How to Sell on Faire

Lela Barker

If you want to know how to sell on Faire, then you’ve come to the right place! This blog is part of an ongoing, deeply researched series about selling on Faire (formerly Indigo Fair). The first post, What is Faire?, detailed how Faire works, how much Faire charges, and what kinds of products Faire sells.

In this installment of the series, I’m unpacking some of the nuances of the platform. Because Indigo Fair/ Faire is a rapidly evolving marketplace, it’s important to recognize that this data is accurate as of the time of publication. The Faire executive team is pioneering in spirit and ambitious in scope, so their efforts are an ever-changing experiment. It’s akin to building the runway as you fly the plane, but that’s to be expected when you’re- quite literally- trying to “reinvent wholesale.”

Getting started with Faire is deliciously straightforward. Whenever I speak to artisans within the Lucky Break community, the onboarding process is something that earns rave reviews. Co-founder Max Rhodes has often boasted about how easy it is to use Faire.

“Makers can apply to join Indigo Fair, and once accepted, they just send us their product catalogue to get their profile up and running. Most makers receive an order within a week, and they get paid as soon as they ship the goods.”


Buyers shop through the Faire interface from a seamlessly curated selection of products that are chosen for them based on an algorithm that considers numerous factors. While only the Faire executives and the software development team fully understand the mechanics of the algorithm, we do have some clues about how the system works. The aesthetics of the shop and the frequency with which any particular brand is ordered factor into which products are displayed for any specific buyer.

Faire dispatches an email notification to the brand once a buyer places an order. Brand owners then log into the system to discover several options at their fingertips, including:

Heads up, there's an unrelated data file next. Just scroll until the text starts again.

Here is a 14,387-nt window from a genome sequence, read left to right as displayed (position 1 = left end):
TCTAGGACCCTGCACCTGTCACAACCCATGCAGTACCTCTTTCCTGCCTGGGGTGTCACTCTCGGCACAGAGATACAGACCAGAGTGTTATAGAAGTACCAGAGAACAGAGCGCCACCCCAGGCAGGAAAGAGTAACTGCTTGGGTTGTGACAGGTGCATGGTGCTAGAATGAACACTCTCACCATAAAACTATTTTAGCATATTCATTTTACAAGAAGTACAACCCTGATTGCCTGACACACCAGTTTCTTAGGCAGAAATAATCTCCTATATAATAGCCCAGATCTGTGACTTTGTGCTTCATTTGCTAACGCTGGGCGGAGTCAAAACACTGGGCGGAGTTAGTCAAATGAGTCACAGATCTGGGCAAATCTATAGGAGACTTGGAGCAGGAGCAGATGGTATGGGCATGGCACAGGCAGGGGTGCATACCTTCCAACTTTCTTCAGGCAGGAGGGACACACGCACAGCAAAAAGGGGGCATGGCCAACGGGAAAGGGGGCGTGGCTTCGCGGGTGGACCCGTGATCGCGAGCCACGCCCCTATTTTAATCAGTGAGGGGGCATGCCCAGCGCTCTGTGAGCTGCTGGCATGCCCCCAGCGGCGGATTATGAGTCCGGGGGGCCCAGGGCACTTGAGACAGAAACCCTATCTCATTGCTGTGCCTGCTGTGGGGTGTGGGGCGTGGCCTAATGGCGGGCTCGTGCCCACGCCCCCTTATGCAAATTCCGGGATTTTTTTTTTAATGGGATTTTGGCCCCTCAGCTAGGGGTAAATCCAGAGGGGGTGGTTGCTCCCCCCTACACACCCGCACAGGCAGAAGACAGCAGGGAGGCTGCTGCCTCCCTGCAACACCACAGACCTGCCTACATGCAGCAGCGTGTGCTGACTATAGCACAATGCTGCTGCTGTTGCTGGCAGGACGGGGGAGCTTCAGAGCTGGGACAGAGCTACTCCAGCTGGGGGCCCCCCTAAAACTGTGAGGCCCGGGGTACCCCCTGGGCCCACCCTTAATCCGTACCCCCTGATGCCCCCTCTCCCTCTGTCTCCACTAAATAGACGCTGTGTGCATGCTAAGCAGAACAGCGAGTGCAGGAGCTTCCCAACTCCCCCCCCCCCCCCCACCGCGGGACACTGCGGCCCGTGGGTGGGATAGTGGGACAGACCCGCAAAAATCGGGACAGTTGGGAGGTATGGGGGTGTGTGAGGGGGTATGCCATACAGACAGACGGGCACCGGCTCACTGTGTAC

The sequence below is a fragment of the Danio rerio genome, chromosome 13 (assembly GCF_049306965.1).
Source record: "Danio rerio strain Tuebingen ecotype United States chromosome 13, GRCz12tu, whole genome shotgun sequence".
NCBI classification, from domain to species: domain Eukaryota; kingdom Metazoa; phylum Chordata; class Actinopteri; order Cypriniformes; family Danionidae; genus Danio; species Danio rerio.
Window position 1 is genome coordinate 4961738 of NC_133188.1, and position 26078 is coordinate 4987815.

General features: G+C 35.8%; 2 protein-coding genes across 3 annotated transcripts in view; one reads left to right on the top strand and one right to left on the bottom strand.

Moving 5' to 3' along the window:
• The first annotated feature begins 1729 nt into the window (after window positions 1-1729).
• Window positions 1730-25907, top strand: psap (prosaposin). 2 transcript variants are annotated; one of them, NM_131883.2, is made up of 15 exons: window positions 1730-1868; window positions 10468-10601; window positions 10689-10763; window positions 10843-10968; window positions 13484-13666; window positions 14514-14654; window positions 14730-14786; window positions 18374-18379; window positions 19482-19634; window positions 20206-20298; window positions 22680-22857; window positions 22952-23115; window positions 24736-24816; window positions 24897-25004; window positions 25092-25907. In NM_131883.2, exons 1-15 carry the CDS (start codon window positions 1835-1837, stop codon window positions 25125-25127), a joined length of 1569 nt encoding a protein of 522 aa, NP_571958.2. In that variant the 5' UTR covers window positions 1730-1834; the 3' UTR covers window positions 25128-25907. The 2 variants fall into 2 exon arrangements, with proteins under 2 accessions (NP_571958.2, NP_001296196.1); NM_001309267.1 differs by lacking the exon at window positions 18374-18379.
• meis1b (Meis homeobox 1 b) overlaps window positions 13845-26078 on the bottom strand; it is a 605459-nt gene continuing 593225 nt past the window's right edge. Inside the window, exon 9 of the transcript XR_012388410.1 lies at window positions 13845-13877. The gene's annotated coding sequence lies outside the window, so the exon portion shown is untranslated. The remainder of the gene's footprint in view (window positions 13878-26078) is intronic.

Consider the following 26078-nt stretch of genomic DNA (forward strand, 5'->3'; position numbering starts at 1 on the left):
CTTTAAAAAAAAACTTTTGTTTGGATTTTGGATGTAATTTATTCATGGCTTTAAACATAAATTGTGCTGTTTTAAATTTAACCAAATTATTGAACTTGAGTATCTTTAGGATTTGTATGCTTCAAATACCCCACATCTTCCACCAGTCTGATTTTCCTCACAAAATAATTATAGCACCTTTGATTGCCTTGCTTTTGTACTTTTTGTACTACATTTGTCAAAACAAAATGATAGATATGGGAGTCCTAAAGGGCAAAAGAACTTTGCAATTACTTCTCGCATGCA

• Accepting the order and selecting a ship date.
  • Editing the item availability to backorder an item.
  • Canceling the order.

Payment for orders is settled upon shipment. Because buyers often enjoy trade credit (commonly known as “net terms”) via Faire, brand owners can pay an additional 3% fee for immediate payment. If they choose to agree to net 30 terms to settle the invoice, then they can forego the additional 3% fee. In all instances, Faire guarantees payment even if the buyer defaults on their obligation.


Shopkeepers often enjoy free shipping on Faire, and I can confirm that there’s almost nothing that they cherish more than zero shipping fees. But who pays for that?

  • When you notify Faire that an order has shipped, you attach the tracking number for the parcel and notate the shipping cost. This has been the process since Faire’s launch.
  • Faire reimburses for the shipping fees alongside the settlement for the merchandise, according to the schedule you’ve selected. (Immediate payment for an additional 3% or settling the invoice in 30 days for no additional fee)
  • Faire passes the shipping charges on to the buyer unless the shopkeeper is taking advantage of a free shipping special. In that case, Faire absorbs the cost of shipping.
  • In February 2019, Faire rolled out an optional, automated process for printing shipping labels within the program.  This eliminates the need to manually input shipping costs and tracking numbers.  Swing by the Faire FAQ to read more about Faire’s new shipping program.

Universally, buyers enjoy free shipping on their first order, and shopkeepers enrolled in the “Insider” program enjoy free shipping on every order. What’s the Insider program all about? I’m glad you asked.


Faire’s Insider is a recently released program that appears to be in beta testing, currently enrolled by invitation only.


For $29.99 a month, buyers enjoy free shipping on all orders, early access to new products (which increases the chances of locking in zip code protection- more on that in a bit), and free returns on every order. This program is likely to be widely embraced by retailers who frequently use Faire to stock their shelves. Buyers can cancel at any time, and the free shipping offer applies to every artisan on the platform.


If there’s anything that makes buyers happier than free shipping, it’s free returns. While returns are a rare unicorn in the world of wholesale, Faire is determined to change the paradigm. They’ll accept returns on unsold merchandise within sixty days of receipt. That allows boutique buyers to bring on new product collections with minimal risk, which has long been a thorn in the side of retailers. Offering this option is likely why Faire has accumulated so much wind in its sails in a surprisingly short period of time.